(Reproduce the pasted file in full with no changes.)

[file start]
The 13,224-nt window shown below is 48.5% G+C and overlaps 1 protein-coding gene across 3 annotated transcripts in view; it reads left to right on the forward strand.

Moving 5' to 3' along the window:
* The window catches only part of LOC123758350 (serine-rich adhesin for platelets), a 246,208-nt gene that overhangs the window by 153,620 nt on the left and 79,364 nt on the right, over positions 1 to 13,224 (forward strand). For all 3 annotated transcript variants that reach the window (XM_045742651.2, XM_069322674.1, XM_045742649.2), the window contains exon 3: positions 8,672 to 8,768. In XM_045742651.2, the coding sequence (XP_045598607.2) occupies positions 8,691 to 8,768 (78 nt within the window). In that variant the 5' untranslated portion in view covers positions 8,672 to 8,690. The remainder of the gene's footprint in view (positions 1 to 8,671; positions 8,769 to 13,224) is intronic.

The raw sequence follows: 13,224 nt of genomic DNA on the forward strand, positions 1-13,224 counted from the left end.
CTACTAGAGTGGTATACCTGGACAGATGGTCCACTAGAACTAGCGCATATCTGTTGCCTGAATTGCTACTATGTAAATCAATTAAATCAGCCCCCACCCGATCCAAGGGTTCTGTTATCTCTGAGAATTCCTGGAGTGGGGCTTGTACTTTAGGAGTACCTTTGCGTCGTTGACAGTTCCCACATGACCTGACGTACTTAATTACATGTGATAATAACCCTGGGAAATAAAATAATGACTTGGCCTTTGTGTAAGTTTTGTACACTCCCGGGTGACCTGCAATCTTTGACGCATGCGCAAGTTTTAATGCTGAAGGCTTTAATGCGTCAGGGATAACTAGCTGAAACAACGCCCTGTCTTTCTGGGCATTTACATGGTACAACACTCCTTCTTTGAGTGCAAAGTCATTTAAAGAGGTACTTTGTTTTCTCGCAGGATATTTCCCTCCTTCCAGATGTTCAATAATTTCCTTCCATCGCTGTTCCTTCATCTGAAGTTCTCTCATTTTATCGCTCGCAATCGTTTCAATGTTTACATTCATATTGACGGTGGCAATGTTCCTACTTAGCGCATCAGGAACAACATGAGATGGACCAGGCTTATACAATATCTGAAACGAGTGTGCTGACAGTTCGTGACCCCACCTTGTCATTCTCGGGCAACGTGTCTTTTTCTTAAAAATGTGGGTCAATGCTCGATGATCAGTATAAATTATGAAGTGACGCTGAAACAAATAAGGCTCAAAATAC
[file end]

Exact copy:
The 13,224-nt window shown below is 48.5% G+C and overlaps 1 protein-coding gene across 3 annotated transcripts in view; it reads left to right on the forward strand.

Moving 5' to 3' along the window:
* The window catches only part of LOC123758350 (serine-rich adhesin for platelets), a 246,208-nt gene that overhangs the window by 153,620 nt on the left and 79,364 nt on the right, over positions 1 to 13,224 (forward strand). For all 3 annotated transcript variants that reach the window (XM_045742651.2, XM_069322674.1, XM_045742649.2), the window contains exon 3: positions 8,672 to 8,768. In XM_045742651.2, the coding sequence (XP_045598607.2) occupies positions 8,691 to 8,768 (78 nt within the window). In that variant the 5' untranslated portion in view covers positions 8,672 to 8,690. The remainder of the gene's footprint in view (positions 1 to 8,671; positions 8,769 to 13,224) is intronic.

The raw sequence follows: 13,224 nt of genomic DNA on the forward strand, positions 1-13,224 counted from the left end.
CTACTAGAGTGGTATACCTGGACAGATGGTCCACTAGAACTAGCGCATATCTGTTGCCTGAATTGCTACTATGTAAATCAATTAAATCAGCCCCCACCCGATCCAAGGGTTCTGTTATCTCTGAGAATTCCTGGAGTGGGGCTTGTACTTTAGGAGTACCTTTGCGTCGTTGACAGTTCCCACATGACCTGACGTACTTAATTACATGTGATAATAACCCTGGGAAATAAAATAATGACTTGGCCTTTGTGTAAGTTTTGTACACTCCCGGGTGACCTGCAATCTTTGACGCATGCGCAAGTTTTAATGCTGAAGGCTTTAATGCGTCAGGGATAACTAGCTGAAACAACGCCCTGTCTTTCTGGGCATTTACATGGTACAACACTCCTTCTTTGAGTGCAAAGTCATTTAAAGAGGTACTTTGTTTTCTCGCAGGATATTTCCCTCCTTCCAGATGTTCAATAATTTCCTTCCATCGCTGTTCCTTCATCTGAAGTTCTCTCATTTTATCGCTCGCAATCGTTTCAATGTTTACATTCATATTGACGGTGGCAATGTTCCTACTTAGCGCATCAGGAACAACATGAGATGGACCAGGCTTATACAATATCTGAAACGAGTGTGCTGACAGTTCGTGACCCCACCTTGTCATTCTCGGGCAACGTGTCTTTTTCTTAAAAATGTGGGTCAATGCTCGATGATCAGTATAAATTATGAAGTGACGCTGAAACAAATAAGGCTCAAAATAC